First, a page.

65 Confirmed Dead in New Zealand Quake

By: Celia Hatton, CBS News
By: Celia Hatton, CBS News

CHRISTCHURCH, New Zealand (CBS) -- Office workers trapped under their collapsed buildings sent messages to the outside as rescuers with dogs scrambled to save them and dozens of others following a powerful earthquake that killed at least 65 in one of New Zealand's largest cities.

At least 100 people were reportedly missing and believed buried. Search teams assisted by floodlights and earth movers worked through dawn Wednesday, trying to dig through crumbled concrete, twisted metal and huge mounds of brick. At least eight buildings in the business district collapsed. The spire of the iconic stone Christchurch Cathedral toppled into a central city square.

Medical workers brought the injured to a triage center set up in a park in central Christchurch, while military units patrolled near-empty streets disfigured by the huge cracks and canyons created in Tuesday's 6.3-magnitude quake, the second powerful temblor to hit Christchurch in five months.

The quake flattened tall buildings and sent chunks of concrete and bricks hurtling onto cars, buses and pedestrians below. Web designer Nathaniel Boehm was outside on his lunch break when the quake struck just before 1 p.m. He saw the eaves of buildings cascade onto the street, burying people below.

Others tried to claw their way in, but he didn't see anyone come out.

"People were covered in rubble, covered in several tons of concrete," he said. "It was horrific."

It even shook off a massive chunk of ice from New Zealand's biggest glacier some 120 miles east of Christchurch.

Thousands of people in the city moved into temporary shelters at schools and community halls. Others, including tourists who had abandoned their hotels, huddled in hastily pitched tents and under plastic sheeting as drizzling rain fell, while the Red Cross tried to find them accommodation.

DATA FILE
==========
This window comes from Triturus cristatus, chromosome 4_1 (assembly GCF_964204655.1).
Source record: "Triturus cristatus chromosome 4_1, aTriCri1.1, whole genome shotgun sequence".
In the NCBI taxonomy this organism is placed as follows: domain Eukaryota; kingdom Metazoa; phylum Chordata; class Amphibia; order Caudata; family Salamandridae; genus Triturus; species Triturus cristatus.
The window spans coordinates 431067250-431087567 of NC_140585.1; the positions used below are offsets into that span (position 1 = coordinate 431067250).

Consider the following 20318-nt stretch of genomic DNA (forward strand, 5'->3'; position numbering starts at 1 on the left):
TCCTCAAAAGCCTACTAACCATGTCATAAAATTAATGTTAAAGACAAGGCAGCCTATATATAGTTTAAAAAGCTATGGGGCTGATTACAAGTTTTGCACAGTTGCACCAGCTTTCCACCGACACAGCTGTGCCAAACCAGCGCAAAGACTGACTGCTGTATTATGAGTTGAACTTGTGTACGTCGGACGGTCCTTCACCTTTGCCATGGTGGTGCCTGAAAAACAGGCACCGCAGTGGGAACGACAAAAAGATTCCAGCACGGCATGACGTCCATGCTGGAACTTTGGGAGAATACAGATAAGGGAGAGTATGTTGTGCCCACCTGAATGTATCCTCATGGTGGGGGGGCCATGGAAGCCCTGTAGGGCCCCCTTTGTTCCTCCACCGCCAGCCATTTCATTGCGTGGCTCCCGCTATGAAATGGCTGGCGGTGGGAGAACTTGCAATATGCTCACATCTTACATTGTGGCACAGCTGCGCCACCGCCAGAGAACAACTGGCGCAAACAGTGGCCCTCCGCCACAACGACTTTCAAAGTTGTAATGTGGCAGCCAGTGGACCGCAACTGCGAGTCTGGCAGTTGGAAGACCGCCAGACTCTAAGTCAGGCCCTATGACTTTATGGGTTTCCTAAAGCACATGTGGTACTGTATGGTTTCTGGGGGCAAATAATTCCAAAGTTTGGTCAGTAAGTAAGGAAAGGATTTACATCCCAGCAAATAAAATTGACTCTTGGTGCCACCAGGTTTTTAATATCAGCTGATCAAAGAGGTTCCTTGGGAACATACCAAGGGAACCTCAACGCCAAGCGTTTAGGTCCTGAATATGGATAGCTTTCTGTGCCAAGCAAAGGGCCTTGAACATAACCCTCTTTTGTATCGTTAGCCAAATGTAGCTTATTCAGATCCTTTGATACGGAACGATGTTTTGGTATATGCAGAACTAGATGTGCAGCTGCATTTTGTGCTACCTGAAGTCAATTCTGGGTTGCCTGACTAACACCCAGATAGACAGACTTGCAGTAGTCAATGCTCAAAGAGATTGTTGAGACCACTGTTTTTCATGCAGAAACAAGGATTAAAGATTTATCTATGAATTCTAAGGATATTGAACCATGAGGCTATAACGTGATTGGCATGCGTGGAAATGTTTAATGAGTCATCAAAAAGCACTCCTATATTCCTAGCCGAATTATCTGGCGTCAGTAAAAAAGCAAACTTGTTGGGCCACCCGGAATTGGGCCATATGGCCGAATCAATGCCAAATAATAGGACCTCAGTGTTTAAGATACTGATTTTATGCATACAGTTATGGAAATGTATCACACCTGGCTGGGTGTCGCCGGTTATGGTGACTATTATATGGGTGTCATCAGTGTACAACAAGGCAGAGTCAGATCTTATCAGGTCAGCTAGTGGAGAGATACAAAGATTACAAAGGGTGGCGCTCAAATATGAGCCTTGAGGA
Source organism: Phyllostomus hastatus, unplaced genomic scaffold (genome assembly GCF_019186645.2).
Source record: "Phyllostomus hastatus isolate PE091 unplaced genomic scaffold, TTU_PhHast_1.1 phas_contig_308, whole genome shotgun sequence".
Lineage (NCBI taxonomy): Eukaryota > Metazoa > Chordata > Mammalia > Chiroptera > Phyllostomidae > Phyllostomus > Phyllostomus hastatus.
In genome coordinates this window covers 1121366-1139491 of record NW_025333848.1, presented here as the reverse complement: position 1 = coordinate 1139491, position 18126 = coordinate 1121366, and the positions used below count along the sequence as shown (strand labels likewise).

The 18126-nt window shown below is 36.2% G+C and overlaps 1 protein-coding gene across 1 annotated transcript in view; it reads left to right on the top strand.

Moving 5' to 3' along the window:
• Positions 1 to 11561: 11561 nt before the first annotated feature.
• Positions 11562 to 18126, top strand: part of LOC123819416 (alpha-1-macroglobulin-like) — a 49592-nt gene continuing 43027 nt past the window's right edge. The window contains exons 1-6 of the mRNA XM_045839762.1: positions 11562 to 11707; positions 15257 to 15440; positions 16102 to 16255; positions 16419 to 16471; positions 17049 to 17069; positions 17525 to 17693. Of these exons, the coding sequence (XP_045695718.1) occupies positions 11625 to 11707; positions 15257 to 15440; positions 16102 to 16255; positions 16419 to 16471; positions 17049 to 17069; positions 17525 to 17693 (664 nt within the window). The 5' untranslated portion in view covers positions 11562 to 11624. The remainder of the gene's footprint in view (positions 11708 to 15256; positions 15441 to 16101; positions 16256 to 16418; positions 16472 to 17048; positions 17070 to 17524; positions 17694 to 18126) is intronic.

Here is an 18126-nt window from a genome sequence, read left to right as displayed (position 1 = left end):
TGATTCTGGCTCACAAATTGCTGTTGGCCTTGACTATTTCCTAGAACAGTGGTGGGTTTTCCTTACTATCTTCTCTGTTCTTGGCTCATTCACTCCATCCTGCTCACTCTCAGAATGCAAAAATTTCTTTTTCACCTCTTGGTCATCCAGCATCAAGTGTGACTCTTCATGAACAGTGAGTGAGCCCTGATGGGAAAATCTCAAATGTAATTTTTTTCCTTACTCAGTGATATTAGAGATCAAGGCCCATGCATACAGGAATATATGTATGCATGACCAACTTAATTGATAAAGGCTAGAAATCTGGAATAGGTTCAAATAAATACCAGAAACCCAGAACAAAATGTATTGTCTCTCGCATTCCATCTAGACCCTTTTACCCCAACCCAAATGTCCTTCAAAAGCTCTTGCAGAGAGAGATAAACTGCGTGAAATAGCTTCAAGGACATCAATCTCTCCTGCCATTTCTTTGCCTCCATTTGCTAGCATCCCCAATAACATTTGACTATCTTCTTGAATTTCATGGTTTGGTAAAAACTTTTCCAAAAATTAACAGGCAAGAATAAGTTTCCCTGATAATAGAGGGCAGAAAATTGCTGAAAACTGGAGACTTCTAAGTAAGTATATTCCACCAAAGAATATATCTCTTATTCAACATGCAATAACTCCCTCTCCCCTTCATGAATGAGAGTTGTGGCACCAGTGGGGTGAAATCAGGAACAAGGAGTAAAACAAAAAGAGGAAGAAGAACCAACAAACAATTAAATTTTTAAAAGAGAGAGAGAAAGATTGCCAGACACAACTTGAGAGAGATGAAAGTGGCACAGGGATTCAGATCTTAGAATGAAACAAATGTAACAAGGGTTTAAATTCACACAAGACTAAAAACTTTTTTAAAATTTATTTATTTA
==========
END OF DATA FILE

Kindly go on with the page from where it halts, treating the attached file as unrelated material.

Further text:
Christchurch Mayor Bob Parker said it was impossible to say how many were still trapped in the rubble citywide, but it was estimated to be more than 100. He added that 200 workers skilled in rescues would search through the night.

Some who were trapped were able to call out using their mobile phones, reaching family, officials and media.

"I rang my kids to say goodbye," said Ann Voss, interviewed by TV3 from underneath her desk where she was trapped in a collapsed office building. "It was absolutely horrible. My daughter was crying and I was crying because I honestly thought that was it. You know, you want to tell them you love them don't you?"

She said she could hear other people still alive in the building and had called out to them and communicated by knocking on rubble.

"I'm not going to give up," she said. "I'm going to stay awake now. They better come and get me."

In the immediate aftermath, dazed, screaming and crying residents wandered the streets as sirens and car alarms blared. With ambulance services overwhelmed, some victims were carried to private vehicles in makeshift stretchers fashioned from rugs or bits of debris.

"It is just a scene of utter devastation," Prime Minister John Key said after rushing to the city within hours of the quake. He said the death toll was 65 and may rise. "We may well be witnessing New Zealand's darkest day."

A search-and-rescue team was being flown in from Australia, and the United States also dispatched a team to help.

A U.S. delegation of 43 government, business and community leaders was in Christchurch on Tuesday for a United States New Zealand Partnership Forum meeting. All were safe, the State Department said. Nine U.S. congressmen attending the meeting were reported to have left the city before the quake struck.

A more powerful 7.1 magnitude earthquake hit Christchurch, a city of 350,000, on Sept. 4, but caused no deaths. The latest one may have been deadlier because it was closer to where people live and work, centered 3 miles from the city, according to the U.S. Geological Survey. It also may not have been as deep underground.


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